SAN DIEGO -- The baroque process of picking a replacement for jailed Republican Rep. Randy "Duke'' Cunningham has made California's 50th Congressional District inscrutable. It will be deciphered by the evening of June 6.
On April 11, the district voted on 18 candidates -- 14 of them Republicans. If one had received more than 50 percent, he or she would have Cunningham's seat, at least until this November's election. Democrat Francine Busby, 55, a women's studies lecturer who in 2004 won 36 percent running against Cunningham, finished first, but with only 43.7 percent, about what Bill Clinton, Al Gore and John Kerry won in the 50th in 1996, 2000 and 2004 -- 45, 43 and 44, respectively. So Republicans heaved sighs of relief, thinking the seat is safe. They sighed prematurely.
On June 6, Busby faces Brian Bilbray, 55, who led all Republicans on April 11. The 14 Republicans won 53.5 percent of the vote, but Bilbray -- who from 1995-2001 represented the neighboring 49th District -- won just 15.3 percent. And Eric Roach, 43, a wealthy self-financing candidate, won 14.5 percent.
But June 6 is California's primary day. While the 50th will elect either Busby or Bilbray to a six-month term, Democratic voters also will nominate Busby to be on the November ballot seeking a full term. Republicans, picking their November nominee from among 10 of the 14 Republicans who were on the April 11 ballot, might nominate not Bilbray but Roach, if Roach campaigns for the June 6 nomination.
Roach says that after April 11, when the Republican establishment rallied around Bilbray, Darrell Issa, the Republican who now represents the 49th, threatened to "bury'' Roach if he did not quit campaigning. Roach, unamused by such pressure to disappear, says 45,000 of the 73,000 votes cast for Republicans April 11 were for conservatives. He is one (pro-life and aghast at spending by the Republican-controlled Congress) and he says Bilbray is not because Bilbray is pro-choice and "has voted for many tax increases.''
And Bilbray, since losing the 49th district in 2000, has been a Washington lobbyist, with a home in Northern Virginia, where his children attended school. Because Busby is running against the Republicans' "culture of corruption,'' which to many people means lobbyists, Roach says "her whole premise goes away'' if he, Roach, is the Republican candidate in November.
"If I don't run,'' he says, "(Bilbray) is going to for sure lose.'' Roach says that unless he is running June 6, disgruntled conservatives will stay home. And Democratic turnout will be higher on June 6 than it was on April 11 because of the hotly contested primary to pick the Democrats' gubernatorial nominee against Arnold Schwarzenegger.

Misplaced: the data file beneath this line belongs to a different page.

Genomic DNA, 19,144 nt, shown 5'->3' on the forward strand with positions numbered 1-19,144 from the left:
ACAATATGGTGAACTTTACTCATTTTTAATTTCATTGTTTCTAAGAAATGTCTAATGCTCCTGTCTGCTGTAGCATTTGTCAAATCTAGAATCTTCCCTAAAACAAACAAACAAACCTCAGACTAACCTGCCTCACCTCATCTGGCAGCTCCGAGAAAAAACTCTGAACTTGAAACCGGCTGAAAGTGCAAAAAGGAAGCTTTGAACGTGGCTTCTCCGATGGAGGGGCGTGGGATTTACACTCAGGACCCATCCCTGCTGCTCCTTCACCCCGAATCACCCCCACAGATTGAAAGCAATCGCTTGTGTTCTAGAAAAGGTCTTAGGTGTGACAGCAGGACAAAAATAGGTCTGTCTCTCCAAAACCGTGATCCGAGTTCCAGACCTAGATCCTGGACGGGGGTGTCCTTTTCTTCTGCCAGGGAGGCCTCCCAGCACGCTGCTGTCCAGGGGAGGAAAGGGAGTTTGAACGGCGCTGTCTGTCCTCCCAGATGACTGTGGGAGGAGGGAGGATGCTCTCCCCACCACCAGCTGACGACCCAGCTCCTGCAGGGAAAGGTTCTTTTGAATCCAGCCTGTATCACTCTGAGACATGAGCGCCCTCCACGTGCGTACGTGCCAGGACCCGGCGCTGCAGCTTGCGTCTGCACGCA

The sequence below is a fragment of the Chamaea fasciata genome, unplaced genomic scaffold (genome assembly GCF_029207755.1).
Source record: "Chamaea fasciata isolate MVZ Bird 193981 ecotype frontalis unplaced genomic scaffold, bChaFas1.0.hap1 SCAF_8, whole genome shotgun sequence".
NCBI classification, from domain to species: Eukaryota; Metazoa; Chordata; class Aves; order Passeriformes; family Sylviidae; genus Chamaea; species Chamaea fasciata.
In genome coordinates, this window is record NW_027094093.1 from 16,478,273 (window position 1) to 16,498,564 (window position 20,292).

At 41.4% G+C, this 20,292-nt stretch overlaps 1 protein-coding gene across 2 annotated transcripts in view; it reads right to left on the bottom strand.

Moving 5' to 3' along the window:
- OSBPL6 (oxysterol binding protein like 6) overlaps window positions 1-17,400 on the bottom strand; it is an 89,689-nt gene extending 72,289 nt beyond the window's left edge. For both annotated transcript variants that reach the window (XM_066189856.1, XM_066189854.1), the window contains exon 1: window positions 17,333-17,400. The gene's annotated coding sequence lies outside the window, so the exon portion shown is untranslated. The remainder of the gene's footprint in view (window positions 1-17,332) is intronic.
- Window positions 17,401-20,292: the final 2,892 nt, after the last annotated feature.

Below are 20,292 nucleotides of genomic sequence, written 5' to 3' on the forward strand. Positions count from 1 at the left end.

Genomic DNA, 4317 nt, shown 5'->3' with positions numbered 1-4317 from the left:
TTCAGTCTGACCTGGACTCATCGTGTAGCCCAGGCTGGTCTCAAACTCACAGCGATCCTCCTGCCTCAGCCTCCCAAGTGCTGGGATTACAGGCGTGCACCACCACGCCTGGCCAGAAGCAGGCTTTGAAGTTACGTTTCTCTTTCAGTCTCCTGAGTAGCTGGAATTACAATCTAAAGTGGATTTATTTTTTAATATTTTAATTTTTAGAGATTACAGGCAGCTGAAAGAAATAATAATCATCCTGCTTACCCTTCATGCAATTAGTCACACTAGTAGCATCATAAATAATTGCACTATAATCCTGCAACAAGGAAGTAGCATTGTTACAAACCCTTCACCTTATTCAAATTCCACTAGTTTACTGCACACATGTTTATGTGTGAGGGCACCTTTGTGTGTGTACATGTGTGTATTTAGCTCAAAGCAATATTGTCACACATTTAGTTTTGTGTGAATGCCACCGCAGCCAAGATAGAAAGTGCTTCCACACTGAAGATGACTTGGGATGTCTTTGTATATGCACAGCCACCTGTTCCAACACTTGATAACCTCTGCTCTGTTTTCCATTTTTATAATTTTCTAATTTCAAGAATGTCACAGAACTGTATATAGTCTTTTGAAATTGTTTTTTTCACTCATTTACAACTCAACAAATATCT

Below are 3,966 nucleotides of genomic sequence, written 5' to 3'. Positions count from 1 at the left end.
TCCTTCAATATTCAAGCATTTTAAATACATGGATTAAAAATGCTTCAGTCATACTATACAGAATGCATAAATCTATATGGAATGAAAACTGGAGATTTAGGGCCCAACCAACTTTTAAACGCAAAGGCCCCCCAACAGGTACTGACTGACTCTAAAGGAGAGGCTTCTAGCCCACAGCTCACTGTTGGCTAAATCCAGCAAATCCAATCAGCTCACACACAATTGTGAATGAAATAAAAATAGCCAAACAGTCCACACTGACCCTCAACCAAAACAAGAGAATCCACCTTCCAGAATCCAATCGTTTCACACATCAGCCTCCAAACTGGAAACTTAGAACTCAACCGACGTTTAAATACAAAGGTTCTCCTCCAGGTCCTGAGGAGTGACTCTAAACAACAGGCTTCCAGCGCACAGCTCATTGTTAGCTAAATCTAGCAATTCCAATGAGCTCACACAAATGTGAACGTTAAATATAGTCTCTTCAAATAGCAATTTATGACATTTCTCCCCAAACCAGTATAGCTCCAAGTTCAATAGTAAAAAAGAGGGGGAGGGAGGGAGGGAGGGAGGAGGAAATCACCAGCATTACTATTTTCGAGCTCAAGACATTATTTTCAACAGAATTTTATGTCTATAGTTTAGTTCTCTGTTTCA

Roach says that when Busby's campaign and liberal bloggers concluded that she could not get more than 50 percent on April 11, they urged Democrats to cast some votes for Bilbray because they thought he would be easier to beat than Roach on June 6. Roach says Bilbray could lose to Busby on June 6 -- and if he, Roach, does not run, Bilbray will win the Republican nomination that day, a prelude to Bilbray's losing to Busby again in November.
Bilbray, who says Busby would have preferred running against Roach's sharply contrasting conservatism, is serene. He has long been hawkish against illegal immigration, which is the issue here. A surfer who grew up within sight of the Mexican border, he says he rescued illegals when they were drowning, pulled from the surf the bodies of some who had drowned, and saw the bodies of an elderly brother and sister who were killed dashing across a freeway in one of the illegals' so-called "banzai charges.''
In 1997, Bilbray sponsored a bill to deny citizenship at birth to children born in America to parents who are neither citizens nor legal residents. Busby supports the McCain-Kennedy bill which would lead to legalizing the perhaps 12 million illegals in the country, and that, Bilbray says, "would create a whole new bubble'' of immigration -- 30 million relatives of the 12 million.
He says a local joke is that before the April 11 vote, his campaign "didn't spend any money on TV and radio because we spent all our money buying Mexican flags.'' He is referring to the flags that were so prevalent at recent rallies by immigrants that they enraged and, Bilbray hopes, energized voters he needs.
As for Roach, Bilbray says "the male ego is a fragile thing -- as any woman can tell you.'' He expects Roach to recede, once the sting of the April 11 loss subsides. Roach is visiting Washington this week, measuring conservatives' support for continuing his campaign.